Funny Monday; amusing stories and pictures from around the world
ROUND LIKE A SHOT. 36 year old, Tony Gladstone was on his way to bed one night when he noticed people in his shed, stealing. He called the police who told him there were no units in the area but that they would get someone out as soon as possible. He hung up but called back a minute later. “Hello, I rang a few minutes ago to say that there were people in my shed. I just wanted to let you know that there’s no need to hurry anymore, I’ve shot them.” Within minutes, there were half a dozen police cars, including an armed response unit and a helicopter! The police caught the burglars red handed. One of the officers remarked to Mr Gladstone, “I thought you said that you’d shot them.” “I thought you said you had nobody in the area,” he retorted.
THUMB OR HAMMER? This is a true story about a shopper (name withheld to protect her dignity) who picked up several items in a supermarket and made her way to the checkout to discover that one of these wasn’t price tagged. Imagine her embarrassment when, in a scene straight out of a stereotype, she heard the cashier’s voice boom out of the intercom, “PRICE CHECK ON LANE THIRTEEN, TAMPAX, SUPER SIZE.” Things got worse when the cahier’s colleague, at the back of the store, misunderstood the word ‘Tampax’ for “Thumbtacks” and in a businesslike tone boomed back, “DO YOU WANT THE KIND YOU PUSH IN WITH YOUR THUMB OR THE KIND YOU POUND IN WITH A HAMMER?”
WIDOW’S SHOCK MESSAGE FROM DOWN UNDER A mature couple planned to celebrate their anniversary by checking into the Florida hotel in which they’d spent their honeymoon. Because of their busy schedules, the husband flew down a day before his wife. Upon arrival, he emailed her but mistakenly sent the message to a grieving widow; “I know you’re surprised to hear from me, they have computers here now. I’ve just arrived and have checked in. Everything has been prepared for your arrival tomorrow. Look forward to seeing you. P.S. Sure is freaking hot down here!”
A Cynic’s List:
- Delicatessen: A shop selling the worse parts of animals more expensively than the nice parts.
- Democracy: In which you say what you like and do what you’re told.
- Diplomacy: the art of saying “nice doggy” until you can find a rock.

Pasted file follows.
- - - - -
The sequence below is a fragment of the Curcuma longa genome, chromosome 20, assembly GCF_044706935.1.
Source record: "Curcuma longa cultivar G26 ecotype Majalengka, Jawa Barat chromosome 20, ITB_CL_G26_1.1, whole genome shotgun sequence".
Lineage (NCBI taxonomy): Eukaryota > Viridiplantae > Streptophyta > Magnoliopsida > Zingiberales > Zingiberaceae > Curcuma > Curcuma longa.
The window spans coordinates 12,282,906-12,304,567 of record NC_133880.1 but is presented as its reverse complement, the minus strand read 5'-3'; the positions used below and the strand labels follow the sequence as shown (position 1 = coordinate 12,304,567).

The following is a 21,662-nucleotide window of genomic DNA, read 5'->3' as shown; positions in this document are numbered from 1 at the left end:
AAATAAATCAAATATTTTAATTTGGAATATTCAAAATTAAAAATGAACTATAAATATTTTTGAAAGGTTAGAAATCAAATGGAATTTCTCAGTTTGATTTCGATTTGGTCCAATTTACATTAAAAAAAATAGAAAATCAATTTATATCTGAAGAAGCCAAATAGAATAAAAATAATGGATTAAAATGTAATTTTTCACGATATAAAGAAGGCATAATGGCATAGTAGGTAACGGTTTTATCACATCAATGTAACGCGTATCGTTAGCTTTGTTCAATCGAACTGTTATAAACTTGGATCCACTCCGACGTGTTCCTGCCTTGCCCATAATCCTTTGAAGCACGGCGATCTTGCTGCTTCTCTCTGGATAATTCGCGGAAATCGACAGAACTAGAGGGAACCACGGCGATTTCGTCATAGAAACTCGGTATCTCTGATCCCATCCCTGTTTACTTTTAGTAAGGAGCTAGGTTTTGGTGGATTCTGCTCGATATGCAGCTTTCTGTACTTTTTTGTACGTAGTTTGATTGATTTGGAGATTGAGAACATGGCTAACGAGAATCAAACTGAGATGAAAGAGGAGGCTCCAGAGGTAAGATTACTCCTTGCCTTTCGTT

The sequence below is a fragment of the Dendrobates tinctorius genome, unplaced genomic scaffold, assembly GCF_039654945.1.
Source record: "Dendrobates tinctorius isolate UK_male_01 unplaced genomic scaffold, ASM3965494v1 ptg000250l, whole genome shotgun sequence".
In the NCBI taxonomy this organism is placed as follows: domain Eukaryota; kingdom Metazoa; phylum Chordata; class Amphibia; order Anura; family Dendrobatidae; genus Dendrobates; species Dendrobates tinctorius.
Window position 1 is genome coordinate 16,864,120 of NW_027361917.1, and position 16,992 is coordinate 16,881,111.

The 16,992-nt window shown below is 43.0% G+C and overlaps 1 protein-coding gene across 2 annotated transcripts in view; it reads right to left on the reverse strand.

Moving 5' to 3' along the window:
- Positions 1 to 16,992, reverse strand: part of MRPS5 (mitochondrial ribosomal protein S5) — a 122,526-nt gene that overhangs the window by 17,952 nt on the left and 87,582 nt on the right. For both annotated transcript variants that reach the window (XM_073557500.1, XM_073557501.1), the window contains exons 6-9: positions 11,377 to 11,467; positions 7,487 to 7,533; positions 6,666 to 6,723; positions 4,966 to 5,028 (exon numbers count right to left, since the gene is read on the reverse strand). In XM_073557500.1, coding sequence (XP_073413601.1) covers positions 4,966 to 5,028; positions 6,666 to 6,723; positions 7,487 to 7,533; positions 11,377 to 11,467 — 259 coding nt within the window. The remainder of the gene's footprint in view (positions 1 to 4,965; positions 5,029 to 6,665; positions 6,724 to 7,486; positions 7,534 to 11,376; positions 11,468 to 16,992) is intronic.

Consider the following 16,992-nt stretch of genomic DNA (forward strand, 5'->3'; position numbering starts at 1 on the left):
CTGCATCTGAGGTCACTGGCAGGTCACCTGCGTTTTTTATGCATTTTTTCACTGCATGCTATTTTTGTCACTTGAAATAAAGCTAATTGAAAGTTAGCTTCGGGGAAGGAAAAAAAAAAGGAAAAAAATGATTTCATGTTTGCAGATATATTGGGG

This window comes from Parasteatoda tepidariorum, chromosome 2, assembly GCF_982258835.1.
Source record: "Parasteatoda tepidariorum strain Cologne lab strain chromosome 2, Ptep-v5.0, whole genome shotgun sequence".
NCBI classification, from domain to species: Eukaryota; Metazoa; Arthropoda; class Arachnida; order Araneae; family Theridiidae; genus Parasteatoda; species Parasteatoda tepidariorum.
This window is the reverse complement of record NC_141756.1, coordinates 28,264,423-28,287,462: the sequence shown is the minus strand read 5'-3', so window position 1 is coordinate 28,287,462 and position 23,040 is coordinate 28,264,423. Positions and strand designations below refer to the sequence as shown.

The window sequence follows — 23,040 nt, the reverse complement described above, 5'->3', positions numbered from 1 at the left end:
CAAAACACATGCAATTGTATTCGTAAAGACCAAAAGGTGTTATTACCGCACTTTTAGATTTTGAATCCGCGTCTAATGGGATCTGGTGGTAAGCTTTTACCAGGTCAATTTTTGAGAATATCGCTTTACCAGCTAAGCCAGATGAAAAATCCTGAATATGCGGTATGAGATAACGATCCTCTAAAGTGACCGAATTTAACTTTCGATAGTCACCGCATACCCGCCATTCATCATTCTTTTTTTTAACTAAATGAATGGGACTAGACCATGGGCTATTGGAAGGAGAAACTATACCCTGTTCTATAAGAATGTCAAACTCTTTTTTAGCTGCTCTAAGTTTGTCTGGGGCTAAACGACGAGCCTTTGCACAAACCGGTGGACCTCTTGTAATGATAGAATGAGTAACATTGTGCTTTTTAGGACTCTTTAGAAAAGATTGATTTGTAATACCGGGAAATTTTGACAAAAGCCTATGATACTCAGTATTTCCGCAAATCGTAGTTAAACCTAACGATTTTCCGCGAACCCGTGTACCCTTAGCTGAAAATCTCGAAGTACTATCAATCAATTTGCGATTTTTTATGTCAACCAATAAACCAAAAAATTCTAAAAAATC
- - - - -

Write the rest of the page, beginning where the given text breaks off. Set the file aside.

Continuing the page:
- Distress: The disease incurred by exposure to the prosperity of a friend.
- Easter: a national celebration of chocolate.
- Email: a useful device for gossiping with your friends when you’re in the office and still looking busy or a mean of communicating with people you don’t want to talk to.
- Exercise: what you get when you walk from your door to your car.
- Experience: the name everyone gives to their mistakes.
- Expert: someone who can take what you knew already and make it sound confusing.
- Family: a unit composed not only of children but of men, women, an occasional animal and the common cold.
- Fashion: a form of ugliness so intolerable it has to be altered every six month.
- Father: a banker provided by nature.
- Faults: things which should be acknowledged frankly.
- Feminism: the belief that women should have the opportunity to behave as badly as men.
- Fib: a lie that has not cut its teeth.
- Fidelity: putting all your eggs in one basket.
- Fishing rod: a stick with a worm on one end and a fool on the other.
- Flattery: a bit like a cigarette; alright if you don’t inhale.
- Food: Something that can be a deadlier weapon than a machine gun.
- Friend: someone who will help you move; a good friend will help you move a body.
- Friendship: a ship big enough to carry two in fair weather, but only one in foul.
- Gambling: the sure way of getting nothing for something.
- Gentleman: one who never strikes a woman without provocation.
- Golf: a good walk spoiled.
- Good Deed: something that never goes unpunished.
- Grievance: Something which supplies a purpose in life.
- Guest: someone who stays at your house without paying and expects to be served meals at regular intervals.
- Hangover: when the brew of the night meets the dark of the day.
- Happiness: an agreeable sensation arising from the misery of others.